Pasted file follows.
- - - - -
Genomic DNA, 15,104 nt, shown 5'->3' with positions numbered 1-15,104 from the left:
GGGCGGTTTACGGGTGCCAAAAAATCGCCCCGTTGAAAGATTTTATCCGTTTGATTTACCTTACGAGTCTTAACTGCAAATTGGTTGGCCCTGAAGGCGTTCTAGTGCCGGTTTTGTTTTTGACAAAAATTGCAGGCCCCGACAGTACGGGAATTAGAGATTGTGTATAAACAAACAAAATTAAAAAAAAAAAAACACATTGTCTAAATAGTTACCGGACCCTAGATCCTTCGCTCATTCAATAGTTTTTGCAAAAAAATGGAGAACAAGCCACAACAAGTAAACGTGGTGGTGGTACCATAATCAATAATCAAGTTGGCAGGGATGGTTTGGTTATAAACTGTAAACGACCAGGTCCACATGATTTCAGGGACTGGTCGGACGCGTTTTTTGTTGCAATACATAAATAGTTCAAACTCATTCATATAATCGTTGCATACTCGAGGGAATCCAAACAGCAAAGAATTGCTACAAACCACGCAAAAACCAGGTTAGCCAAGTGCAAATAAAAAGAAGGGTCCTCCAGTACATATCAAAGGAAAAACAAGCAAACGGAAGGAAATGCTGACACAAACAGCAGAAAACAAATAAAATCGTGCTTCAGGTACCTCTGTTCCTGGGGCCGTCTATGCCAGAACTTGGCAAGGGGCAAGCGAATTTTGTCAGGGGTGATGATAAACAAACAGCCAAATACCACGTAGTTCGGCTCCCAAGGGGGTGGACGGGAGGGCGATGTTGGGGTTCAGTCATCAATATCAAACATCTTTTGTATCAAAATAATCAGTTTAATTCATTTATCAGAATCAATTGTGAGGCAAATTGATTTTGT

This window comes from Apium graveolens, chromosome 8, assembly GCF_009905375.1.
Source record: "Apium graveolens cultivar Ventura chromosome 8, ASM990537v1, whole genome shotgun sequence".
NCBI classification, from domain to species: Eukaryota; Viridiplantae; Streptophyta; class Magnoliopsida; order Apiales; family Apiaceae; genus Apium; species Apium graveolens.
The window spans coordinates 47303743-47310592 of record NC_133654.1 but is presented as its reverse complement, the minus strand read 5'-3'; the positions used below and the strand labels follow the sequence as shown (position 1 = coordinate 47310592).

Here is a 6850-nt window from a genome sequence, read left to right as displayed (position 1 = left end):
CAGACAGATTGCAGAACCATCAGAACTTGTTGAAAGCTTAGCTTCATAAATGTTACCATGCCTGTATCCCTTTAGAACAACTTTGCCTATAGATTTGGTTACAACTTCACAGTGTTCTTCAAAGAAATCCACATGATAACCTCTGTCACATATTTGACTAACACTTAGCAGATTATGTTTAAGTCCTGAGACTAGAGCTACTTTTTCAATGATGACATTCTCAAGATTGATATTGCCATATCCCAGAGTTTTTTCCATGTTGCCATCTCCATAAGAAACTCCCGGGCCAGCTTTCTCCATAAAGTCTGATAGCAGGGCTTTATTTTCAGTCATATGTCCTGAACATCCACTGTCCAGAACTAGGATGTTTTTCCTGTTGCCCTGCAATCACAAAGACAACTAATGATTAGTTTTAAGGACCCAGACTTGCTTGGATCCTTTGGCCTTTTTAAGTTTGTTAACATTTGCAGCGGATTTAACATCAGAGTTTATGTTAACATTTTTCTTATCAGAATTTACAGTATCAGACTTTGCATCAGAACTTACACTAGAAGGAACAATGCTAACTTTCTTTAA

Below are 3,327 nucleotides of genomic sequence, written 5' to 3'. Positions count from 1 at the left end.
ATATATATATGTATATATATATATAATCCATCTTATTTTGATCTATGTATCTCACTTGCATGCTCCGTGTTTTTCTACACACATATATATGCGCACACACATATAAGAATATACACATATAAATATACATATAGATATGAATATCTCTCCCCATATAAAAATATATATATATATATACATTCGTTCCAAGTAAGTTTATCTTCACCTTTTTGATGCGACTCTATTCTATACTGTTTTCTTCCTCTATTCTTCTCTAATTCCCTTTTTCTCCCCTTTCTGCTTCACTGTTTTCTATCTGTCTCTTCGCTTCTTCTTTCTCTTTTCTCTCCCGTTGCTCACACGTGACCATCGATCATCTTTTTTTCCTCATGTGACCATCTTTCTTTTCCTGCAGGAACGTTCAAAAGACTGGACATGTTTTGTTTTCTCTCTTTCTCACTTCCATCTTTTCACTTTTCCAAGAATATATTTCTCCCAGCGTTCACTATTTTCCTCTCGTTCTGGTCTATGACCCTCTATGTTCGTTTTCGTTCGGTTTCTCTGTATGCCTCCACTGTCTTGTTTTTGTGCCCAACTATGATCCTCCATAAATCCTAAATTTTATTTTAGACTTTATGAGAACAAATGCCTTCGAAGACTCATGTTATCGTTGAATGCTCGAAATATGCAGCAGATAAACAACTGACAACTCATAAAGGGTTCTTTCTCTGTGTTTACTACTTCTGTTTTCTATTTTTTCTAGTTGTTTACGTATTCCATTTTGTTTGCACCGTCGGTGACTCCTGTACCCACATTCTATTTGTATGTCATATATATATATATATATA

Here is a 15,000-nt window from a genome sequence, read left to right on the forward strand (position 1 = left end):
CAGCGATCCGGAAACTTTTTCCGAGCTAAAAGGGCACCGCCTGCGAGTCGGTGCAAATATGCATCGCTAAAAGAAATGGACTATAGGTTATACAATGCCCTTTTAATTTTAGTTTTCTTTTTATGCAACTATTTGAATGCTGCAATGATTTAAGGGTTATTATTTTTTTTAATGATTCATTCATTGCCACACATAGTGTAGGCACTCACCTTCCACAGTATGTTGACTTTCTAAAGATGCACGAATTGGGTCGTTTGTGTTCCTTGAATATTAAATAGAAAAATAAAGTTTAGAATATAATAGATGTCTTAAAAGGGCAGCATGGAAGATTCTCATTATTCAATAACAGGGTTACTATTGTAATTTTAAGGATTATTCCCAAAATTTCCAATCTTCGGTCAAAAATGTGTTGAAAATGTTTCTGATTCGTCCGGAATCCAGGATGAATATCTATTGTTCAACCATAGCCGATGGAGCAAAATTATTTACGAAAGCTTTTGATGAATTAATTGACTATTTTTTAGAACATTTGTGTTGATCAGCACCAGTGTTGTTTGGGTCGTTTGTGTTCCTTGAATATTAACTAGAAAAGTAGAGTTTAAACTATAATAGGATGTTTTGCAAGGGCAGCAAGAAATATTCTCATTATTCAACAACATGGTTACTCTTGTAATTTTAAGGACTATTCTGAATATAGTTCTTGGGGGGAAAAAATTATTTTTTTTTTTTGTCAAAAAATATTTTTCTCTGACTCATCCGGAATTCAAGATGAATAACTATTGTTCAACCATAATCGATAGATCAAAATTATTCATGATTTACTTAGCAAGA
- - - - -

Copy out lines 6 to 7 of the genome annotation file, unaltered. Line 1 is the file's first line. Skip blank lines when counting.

The window spans coordinates 47303743-47310592 of record NC_133654.1 but is presented as its reverse complement, the minus strand read 5'-3'; the positions used below and the strand labels follow the sequence as shown (position 1 = coordinate 47310592).

Here is a 6850-nt window from a genome sequence, read left to right as displayed (position 1 = left end):